* Fat-Metabolizing Factors/Cellular Energy Boosters

* Conjugated linoleic acid

* Chromium polynicotinate

* Alpha lipoic acid

* Acetyl L-carnitine

* L-carnitine fumerate

* Essential fatty acids

* Coenzyme Q10

 

* Anti-Aging/Cellular Energy Boosters/Antioxidant/Anti-inflammatory

* Alpha lipoic acid

* Acetyl L-carnitine

* Coenzyme Q10

* Vitamin C

* Vitamin E

* Essential fatty acids

* DMAE

* Calcium

* Magnesium

* Manganese

 

* Wound Healing and Wrinkle Prevention

* Copper

* Thymic peptides

 

Many of the supplements that are listed in each category also possess significant cross-over activity into the other categories. This chart presents a snapshot of the properties of each supplement, based primarily on the current research, but also reflecting the results in my patients and myself.

 

 

 

Anti-

Glycation

Anti-inflammatory

Antioxidant

Fat Burning and Weight Control

Cellular Energy Booster

General Anti-Aging

Benefits

Alpha Lipoic Acid (ALA)

X

X

X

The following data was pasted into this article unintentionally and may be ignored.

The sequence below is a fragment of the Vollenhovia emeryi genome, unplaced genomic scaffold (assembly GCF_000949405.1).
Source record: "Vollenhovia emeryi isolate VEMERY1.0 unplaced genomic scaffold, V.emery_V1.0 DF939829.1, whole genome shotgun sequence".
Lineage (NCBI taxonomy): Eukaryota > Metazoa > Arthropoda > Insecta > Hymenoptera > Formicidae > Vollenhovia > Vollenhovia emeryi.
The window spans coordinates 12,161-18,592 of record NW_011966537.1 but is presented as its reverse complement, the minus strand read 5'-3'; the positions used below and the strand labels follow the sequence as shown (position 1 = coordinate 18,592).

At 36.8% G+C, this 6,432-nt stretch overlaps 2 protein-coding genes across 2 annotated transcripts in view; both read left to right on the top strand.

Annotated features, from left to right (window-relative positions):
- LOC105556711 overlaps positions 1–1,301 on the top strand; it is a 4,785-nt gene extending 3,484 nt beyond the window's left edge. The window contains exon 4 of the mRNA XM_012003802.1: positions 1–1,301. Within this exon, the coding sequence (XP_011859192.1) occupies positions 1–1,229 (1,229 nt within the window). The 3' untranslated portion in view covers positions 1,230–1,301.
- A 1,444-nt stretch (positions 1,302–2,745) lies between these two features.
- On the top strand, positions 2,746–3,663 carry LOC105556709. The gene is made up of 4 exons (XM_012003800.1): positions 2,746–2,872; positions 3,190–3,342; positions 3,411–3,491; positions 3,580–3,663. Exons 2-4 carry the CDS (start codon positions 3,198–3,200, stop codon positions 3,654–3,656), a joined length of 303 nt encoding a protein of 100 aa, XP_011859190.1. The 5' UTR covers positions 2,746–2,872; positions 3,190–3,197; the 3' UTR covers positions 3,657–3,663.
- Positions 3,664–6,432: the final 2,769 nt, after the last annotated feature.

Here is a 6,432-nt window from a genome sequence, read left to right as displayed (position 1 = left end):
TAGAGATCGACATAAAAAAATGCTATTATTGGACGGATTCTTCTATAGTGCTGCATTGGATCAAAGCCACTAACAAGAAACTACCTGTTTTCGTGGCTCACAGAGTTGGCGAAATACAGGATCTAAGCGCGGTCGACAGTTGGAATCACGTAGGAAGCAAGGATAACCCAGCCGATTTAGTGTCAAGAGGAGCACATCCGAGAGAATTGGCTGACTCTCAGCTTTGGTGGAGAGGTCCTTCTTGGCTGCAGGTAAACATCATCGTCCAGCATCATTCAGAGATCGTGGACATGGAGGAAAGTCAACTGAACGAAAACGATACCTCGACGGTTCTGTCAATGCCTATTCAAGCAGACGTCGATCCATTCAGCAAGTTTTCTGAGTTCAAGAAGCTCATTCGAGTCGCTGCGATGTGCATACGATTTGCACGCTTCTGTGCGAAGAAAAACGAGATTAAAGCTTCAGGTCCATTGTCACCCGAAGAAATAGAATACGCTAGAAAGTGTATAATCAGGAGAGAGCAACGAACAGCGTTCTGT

X

X

 cell protection and cellular energy

Acetyl L-carnitine (ACL)

X

 

X

X

X

 cellular energy, fat metabolizer

Benfotiamine

X

X

 

 

X

 anti-glycation

L-carnitine

 

 

 

X

X

 

cellular energy

 

Carnosine

X

X

 

X

X

 anti-glycation; cell-protein protection

 

Conjugated Linoleic Acid (CLA)

 

X

X

X

 

 anti-cancer/ obesity effects

Coenzyme Q-10

 

X

X

X

X

 antioxidant and energy benefits

DMAE

 

X

 

 

 

stabilized cell membranes

Gamma Linoleic Acid (GLA)

 

X

 

 

 

 anti-inflammatory benefits

Omega-3 Fatty Acids

 

X

 

X

X

 brain and heart benefits

Vitamin C (especially ester form)

 

X

X

 

X

 antioxidant effects

Vitamin E/
tocotrienols

X

X

X

 

 

 antioxidant, heart and skin benefits

Thymic peptides

 

X

 

 

 

 nerve and endocrine benefits

 

 

Passwater: Your new book, AGE-less Face, AGE-less Mind (Ballantine Books, Oct. 30, 2007), to be released later this month, gives practical advice on reducing the damage from excess blood sugar (glucose) that results in glycosylation. It is interesting to note that your research with skin parallels my research with internal damage, only with a later timeframe. First, I concentrated on free radicals and antioxidants, the damage from oxygen. Then, I included the damage from AGEs, the damage from sugar.

 

Perricone: Yes, skin is affected from the inside out and our research has followed the same paths. My new book explains one of the cardinal processes of aging, apart from the inflammatory cascade initiated by free-radical damage. As you have written on before also, my new book examines the process that creates advanced glycation end products, appropriately known as AGEs.